Tonopah NV solar plant generates power at night

Crescent Dunes CSP plant, Tonopah

The Crescent Dunes Concentrated Solar Power plant 200 miles northwest of Las Vegas in Tonopah is now coming online. Unlike photovoltaic, CSP solar plants can store energy and thus generate power at night. 10,347 tracking mirrors, each about the size of a billboard, reflect the sun’s heat to the Crescent Dunes central tower to heat molten salt which powers turbines. The molten salt can also be stored and used to power the turbines for ten hours at full load at night. Thus, so long as the sun has shone that day in the Nevada desert, which it usually has, Crescent Dunes can produce electricity at night.

The Tonopah plant is next-gen CSP. Dry cooling technology minimizes water use, since the water is in a closed system, converted to steam then back to water over and over. Other CSP plants can store power, however none can do it as for as long as Crescent Dunes. This could be a game changer.

The facility still isn’t fully operational, but Painter said it is now in the final stages of startup. By early next year, he expects it to be delivering full power to NV Energy, which has agreed to buy the plant’s entire load at 13.5 cents per kilowatt hour — roughly twice the cost of power from a natural-gas fueled plant — for 25 years.

“We’re stepping through territory that’s never been stepped through,” Painter said. “We’re just being very cautious of how we bring it online.”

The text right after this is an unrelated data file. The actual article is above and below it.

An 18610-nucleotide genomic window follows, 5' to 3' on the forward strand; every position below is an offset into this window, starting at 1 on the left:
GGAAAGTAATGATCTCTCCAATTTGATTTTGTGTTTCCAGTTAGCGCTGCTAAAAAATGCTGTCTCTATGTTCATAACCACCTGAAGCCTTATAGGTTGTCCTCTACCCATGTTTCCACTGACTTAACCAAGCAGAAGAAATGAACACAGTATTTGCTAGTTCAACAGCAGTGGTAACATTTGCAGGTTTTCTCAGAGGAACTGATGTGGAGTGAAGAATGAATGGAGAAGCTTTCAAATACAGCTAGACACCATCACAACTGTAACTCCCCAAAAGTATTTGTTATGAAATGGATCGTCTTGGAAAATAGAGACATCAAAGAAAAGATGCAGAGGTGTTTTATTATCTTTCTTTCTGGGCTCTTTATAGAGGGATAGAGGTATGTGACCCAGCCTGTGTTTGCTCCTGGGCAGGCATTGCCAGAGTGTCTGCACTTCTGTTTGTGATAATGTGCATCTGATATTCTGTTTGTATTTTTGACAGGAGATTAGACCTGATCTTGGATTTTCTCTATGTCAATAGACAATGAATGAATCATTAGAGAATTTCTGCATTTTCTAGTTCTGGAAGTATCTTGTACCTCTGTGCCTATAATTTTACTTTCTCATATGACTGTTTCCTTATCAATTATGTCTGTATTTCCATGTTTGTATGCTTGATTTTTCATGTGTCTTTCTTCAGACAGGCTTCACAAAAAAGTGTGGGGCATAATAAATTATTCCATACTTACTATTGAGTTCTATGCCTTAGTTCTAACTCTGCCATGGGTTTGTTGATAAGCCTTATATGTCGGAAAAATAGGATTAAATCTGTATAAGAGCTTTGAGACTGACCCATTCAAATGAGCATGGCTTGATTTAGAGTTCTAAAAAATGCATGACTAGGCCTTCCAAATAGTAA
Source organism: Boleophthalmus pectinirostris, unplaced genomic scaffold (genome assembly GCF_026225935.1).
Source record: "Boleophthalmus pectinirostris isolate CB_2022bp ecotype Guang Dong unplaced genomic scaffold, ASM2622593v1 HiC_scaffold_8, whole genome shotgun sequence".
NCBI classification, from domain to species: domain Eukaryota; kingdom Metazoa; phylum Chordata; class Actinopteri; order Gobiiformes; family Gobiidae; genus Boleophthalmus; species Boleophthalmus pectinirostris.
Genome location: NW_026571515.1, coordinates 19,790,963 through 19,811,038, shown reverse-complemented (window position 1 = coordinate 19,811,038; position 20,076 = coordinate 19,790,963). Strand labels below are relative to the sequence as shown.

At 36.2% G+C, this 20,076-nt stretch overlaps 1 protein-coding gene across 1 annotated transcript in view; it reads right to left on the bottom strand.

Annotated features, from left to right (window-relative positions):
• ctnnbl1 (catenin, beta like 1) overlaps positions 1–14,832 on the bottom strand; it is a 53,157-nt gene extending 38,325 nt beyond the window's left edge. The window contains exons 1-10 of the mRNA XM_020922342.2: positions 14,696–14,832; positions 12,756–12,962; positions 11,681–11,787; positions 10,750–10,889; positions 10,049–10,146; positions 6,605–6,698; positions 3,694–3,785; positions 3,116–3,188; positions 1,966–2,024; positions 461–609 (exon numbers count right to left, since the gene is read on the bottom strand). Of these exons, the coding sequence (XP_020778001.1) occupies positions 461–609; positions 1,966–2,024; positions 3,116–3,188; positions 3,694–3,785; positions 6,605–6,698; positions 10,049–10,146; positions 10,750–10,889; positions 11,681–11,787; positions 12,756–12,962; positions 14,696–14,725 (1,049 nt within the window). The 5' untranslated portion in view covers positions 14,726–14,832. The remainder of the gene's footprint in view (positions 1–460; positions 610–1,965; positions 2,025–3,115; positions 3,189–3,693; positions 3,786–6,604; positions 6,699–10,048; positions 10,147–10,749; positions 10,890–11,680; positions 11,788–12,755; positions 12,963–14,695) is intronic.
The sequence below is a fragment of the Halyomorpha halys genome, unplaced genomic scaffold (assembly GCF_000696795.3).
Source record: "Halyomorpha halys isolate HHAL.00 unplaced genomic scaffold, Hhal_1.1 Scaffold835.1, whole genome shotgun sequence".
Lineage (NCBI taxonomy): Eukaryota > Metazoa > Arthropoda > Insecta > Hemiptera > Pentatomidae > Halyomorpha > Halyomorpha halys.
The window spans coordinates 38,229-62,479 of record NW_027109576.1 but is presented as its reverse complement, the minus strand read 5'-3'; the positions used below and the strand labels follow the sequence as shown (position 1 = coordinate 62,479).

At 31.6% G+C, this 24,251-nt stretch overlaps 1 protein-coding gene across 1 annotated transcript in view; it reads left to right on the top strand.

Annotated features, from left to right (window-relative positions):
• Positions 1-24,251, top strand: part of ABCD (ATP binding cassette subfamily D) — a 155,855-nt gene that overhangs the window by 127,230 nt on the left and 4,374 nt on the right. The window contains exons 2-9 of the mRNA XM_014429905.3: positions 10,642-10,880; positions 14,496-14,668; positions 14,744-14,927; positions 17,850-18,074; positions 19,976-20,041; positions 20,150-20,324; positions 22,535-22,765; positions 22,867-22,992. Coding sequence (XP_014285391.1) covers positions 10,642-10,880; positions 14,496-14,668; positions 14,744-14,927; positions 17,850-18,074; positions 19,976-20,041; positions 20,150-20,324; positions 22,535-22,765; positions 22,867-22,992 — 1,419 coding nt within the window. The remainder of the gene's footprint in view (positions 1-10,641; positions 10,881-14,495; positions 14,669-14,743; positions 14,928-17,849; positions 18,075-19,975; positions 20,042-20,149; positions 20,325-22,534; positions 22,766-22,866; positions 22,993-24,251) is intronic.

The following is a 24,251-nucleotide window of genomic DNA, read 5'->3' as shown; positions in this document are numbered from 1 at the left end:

Solar Reserve, based in Santa Monica, explains how their molten salt system works.

Molten salt is circulated through highly specialized piping in the receiver (heat exchanger) during the day, and held in storage tanks at night – requiring no fossil fuels.

The tanks store the salt at atmospheric pressure.

Use of molten salt for both heat transfer and thermal energy storage minimizes number of storage tanks and salt volumes needed.

Molten salt is stored at 1050F until electricity is needed – day or night, whether or not the sun is shining.

As electricity is needed, molten salt is dispatched from the hot tank through a heat exchanger to create super-heated steam which then powers a conventional steam turbine.

The molten salt never needs replacing or topping up for the entire 30+ year life of the plant.

Heat loss is only 1F per day.

The salt, an environmentally friendly mixture of sodium nitrate and potassium nitrate, is able to be utilized as high grade fertilizer when the plant is eventually decommissioned.


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